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monastery

[mon-uh-ster-ee] /ˈmɒn əˌstɛr i/
noun, plural monasteries.
1.
a house or place of residence occupied by a community of persons, especially monks, living in seclusion under religious vows.
2.
the community of persons living in such a place.
Origin
1350-1400
1350-1400; Middle English < Late Latin monastērium < Late Greek monastḗrion monk house, orig. hermit's cell, equivalent to monas-, variant stem of monázein to be alone (see mon-) + -tērion neuter adj. suffix denoting place
Related forms
monasterial
[mon-uh-steer-ee-uh l] /ˌmɒn əˈstɪər i əl/ (Show IPA),
adjective
Synonyms
1. cloister; abbey, priory, friary, lamasery.
Dictionary.com Unabridged
Based on the Random House Dictionary, © Random House, Inc. 2014.
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British Dictionary definitions for monasterial

monastery

/ˈmɒnəstərɪ; -strɪ/
noun (pl) -teries
1.
the residence of a religious community, esp of monks, living in seclusion from secular society and bound by religious vows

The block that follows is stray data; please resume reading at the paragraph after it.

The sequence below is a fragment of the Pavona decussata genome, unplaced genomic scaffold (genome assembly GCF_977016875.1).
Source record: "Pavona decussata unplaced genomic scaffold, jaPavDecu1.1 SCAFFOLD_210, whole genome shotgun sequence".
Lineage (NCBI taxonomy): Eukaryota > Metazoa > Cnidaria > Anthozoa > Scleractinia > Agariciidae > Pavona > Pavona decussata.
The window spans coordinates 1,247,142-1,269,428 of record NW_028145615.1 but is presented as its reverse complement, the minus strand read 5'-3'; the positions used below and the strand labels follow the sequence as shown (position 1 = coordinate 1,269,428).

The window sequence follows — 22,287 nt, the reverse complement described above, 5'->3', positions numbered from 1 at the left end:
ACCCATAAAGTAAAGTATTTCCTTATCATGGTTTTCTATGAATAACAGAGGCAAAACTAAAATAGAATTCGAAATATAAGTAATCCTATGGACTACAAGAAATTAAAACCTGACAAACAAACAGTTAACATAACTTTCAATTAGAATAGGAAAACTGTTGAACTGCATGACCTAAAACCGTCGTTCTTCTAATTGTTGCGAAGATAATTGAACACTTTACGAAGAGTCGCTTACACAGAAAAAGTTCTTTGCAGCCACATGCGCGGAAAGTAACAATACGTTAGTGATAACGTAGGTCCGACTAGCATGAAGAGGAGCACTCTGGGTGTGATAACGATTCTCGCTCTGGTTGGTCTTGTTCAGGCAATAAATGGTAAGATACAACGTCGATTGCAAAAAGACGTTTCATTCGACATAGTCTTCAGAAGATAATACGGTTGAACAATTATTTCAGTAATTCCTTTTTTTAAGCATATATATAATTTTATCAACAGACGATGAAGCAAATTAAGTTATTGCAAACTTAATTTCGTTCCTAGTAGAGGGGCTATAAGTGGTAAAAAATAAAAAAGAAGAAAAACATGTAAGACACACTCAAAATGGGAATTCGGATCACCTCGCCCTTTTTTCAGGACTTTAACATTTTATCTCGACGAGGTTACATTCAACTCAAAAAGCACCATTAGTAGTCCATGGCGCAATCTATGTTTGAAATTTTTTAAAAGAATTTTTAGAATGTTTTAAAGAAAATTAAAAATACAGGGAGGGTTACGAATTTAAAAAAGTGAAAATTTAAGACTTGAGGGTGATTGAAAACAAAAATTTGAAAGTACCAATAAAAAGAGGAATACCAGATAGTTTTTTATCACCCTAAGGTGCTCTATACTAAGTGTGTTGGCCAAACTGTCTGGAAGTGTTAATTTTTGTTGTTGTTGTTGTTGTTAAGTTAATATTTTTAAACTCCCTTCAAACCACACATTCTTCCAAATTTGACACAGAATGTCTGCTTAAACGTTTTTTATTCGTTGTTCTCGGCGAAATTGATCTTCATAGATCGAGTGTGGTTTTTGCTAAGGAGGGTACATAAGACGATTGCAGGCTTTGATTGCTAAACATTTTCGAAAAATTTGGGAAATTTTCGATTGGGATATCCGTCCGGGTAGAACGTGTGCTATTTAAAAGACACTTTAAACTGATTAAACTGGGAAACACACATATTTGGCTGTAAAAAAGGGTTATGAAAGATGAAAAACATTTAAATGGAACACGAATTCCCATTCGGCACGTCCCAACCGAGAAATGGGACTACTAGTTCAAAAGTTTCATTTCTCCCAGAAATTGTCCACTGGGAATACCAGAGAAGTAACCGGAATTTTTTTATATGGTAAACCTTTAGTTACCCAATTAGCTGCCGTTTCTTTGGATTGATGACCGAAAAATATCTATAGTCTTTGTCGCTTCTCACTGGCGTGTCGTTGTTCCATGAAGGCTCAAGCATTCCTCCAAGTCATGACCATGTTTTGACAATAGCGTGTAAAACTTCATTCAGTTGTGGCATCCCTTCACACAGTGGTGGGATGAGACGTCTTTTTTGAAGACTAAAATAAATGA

Derived Forms
monasterial (ˌmɒnəˈstɪərɪəl) adjective
Word Origin
C15: from Church Latin monastērium, from Late Greek monastērion, from Greek monázein to live alone, from monos alone
Collins English Dictionary - Complete & Unabridged 2012 Digital Edition
© William Collins Sons & Co. Ltd. 1979, 1986 © HarperCollins
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Word Origin and History for monasterial

monastery

n.

c.1400, from Old French monastere "monastery" (14c.) and directly from Late Latin monasterium, from Ecclesiastical Greek monasterion "a monastery," from monazein "to live alone," from monos "alone" (see mono-). With suffix -terion "place for (doing something)." Originally applied to houses of any religious order, male or female.

Online Etymology Dictionary, © 2010 Douglas Harper
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